MMS Blog

By: Barry Rogers 21. September 2018

Buying a Wire EDM: How It Works

Wire electrical discharge machining (EDM) is widely used to create dies, punches, mold components, special tooling, extrusion dies, airfoils, gears, medical instruments, carbide cutters, toolholders, jewelry and thousands of workpieces too numerous to list.

Wire EDM can be used to cut electrically conductive materials to make parts that require a level of accuracy, intricacy and fine surface finish that traditional machining methods cannot achieve. A wire EDM unit can be programmed to cut complex shapes (small or large) to a dimensional tolerance of ±0.0001 inch and can be trusted to do so repeatedly and reliably. Unlike other types of machining, wire EDM exerts no cutting force on the workpiece and introduces no residual stress. There is little or no change in the mechanical properties of the material. Today’s wire EDM technology is capable of leaving virtually no thermal effects on the surface.

Flying S, an engineering consulting company that manufactures aviation and aerospace components, has been using machine tools from Haas Automation (Oxnard, California) since early in the history of its machine shop. Its first machine tool was a used, manual Bridgeport it converted into a CNC and dubbed “Bertha.” As they outgrew Bertha’s limitations, the shop purchased its first CNC, a used Haas VF-4SS. As the company expanded, it stuck with machines from that builder. This is a strategic decision that has some very specific benefits for Flying S:

Range of machines. Haas makes a wide variety of machine tools, so when Flying S wanted to add new types of machines, it did not need to go to another brand. Flying S has taken advantage of the company’s selection. Among its 26 machines are CNC vertical machining centers (VMCs) ranging from a small a VF-2YT to a VF-10, lathes like an ST-30SSY with a bar feeder, a GR-712 gantry router and multiple UMC-750 five-axis machines.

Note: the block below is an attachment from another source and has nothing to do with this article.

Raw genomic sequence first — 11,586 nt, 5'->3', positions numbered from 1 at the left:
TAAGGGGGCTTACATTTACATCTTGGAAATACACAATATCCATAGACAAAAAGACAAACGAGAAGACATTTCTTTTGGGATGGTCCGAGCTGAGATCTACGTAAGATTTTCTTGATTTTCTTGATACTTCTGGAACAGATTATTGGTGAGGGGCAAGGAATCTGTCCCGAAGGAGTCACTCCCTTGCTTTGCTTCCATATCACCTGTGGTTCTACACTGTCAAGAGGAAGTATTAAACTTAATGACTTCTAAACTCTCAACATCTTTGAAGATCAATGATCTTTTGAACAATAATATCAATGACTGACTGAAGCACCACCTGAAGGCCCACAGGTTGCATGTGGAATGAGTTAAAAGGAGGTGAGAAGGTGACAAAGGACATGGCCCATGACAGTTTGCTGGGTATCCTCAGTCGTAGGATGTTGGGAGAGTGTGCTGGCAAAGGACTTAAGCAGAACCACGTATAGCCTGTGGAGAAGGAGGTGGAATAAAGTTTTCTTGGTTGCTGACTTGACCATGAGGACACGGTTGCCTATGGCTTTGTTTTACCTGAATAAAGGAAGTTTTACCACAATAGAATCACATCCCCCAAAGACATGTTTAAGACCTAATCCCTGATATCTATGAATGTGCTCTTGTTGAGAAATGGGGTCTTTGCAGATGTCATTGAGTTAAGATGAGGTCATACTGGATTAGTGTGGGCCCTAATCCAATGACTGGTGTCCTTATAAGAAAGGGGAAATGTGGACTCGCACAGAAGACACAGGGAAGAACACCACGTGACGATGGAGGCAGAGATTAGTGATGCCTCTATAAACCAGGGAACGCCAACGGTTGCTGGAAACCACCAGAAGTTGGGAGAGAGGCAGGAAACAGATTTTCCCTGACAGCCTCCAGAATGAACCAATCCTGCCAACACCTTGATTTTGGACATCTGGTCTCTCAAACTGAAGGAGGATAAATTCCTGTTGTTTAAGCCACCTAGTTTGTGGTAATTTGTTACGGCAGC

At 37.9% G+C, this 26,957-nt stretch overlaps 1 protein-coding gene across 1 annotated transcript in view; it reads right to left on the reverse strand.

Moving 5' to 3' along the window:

When 3D printing first appeared, production applications were not in the cards. The technology was thought of as a tool for rapid prototyping, one that could not be trusted to make end-use parts, and one that could not compete at scale.

As the technology has evolved, however, these assumptions have had to change. 3D printing has progressed beyond prototyping into the making of functional tooling and on to the additive manufacturing of end-use parts in increasingly larger quantities. Today, 3D printing can be a more cost-effective way of producing parts that would otherwise require prohibitively expensive or time-consuming tooling, setups or assembly.


Manufacturers today want to achieve higher machining productivity without compromise to machine or workpiece. This is why they have increasingly applied mass-damper devices to overcome vibration. A tuned-mass damper is a component suspended within a machine or structure that is designed to resonate out of phase with the unwanted vibration, absorb its energy and minimize the vibratory motion.

The International Manufacturing Technology Show (IMTS) offers a showcase for disruptive technology, but this year’s IMTS faced disruptions of a different sort. Indeed, this was the most harried and challenged installment of the biennial show I can recall. The approach of a hurricane compelled many from the Carolinas to leave the show early or not come at all. In Chicago where the show takes place, hotel employees on strike chanted and beat percussion instruments in front of major downtown hotels throughout the entire week. There were also the small challenges adding to the flavor of this year’s show. One was the failure to find graceful accord between cab lines and the positioning of rideshare stations, resulting in a confusion that prompted drivers to encourage attendees to find them at a nearby hotel instead. And inside the convention center, the debut of a new format for booth numbers required long-time attendees to recalibrate their navigation of the show (though not a difficult recalibration, as it turned out).

Yet if any of the challenges had any effect on the success of the show, you wouldn’t know it from the numbers. The largest manufacturing event in North America had its largest year yet—another point that, like all the points above, I do not need to tell you if you were there. The record attendance is the reason you often had such difficulty making your way down the show aisles.

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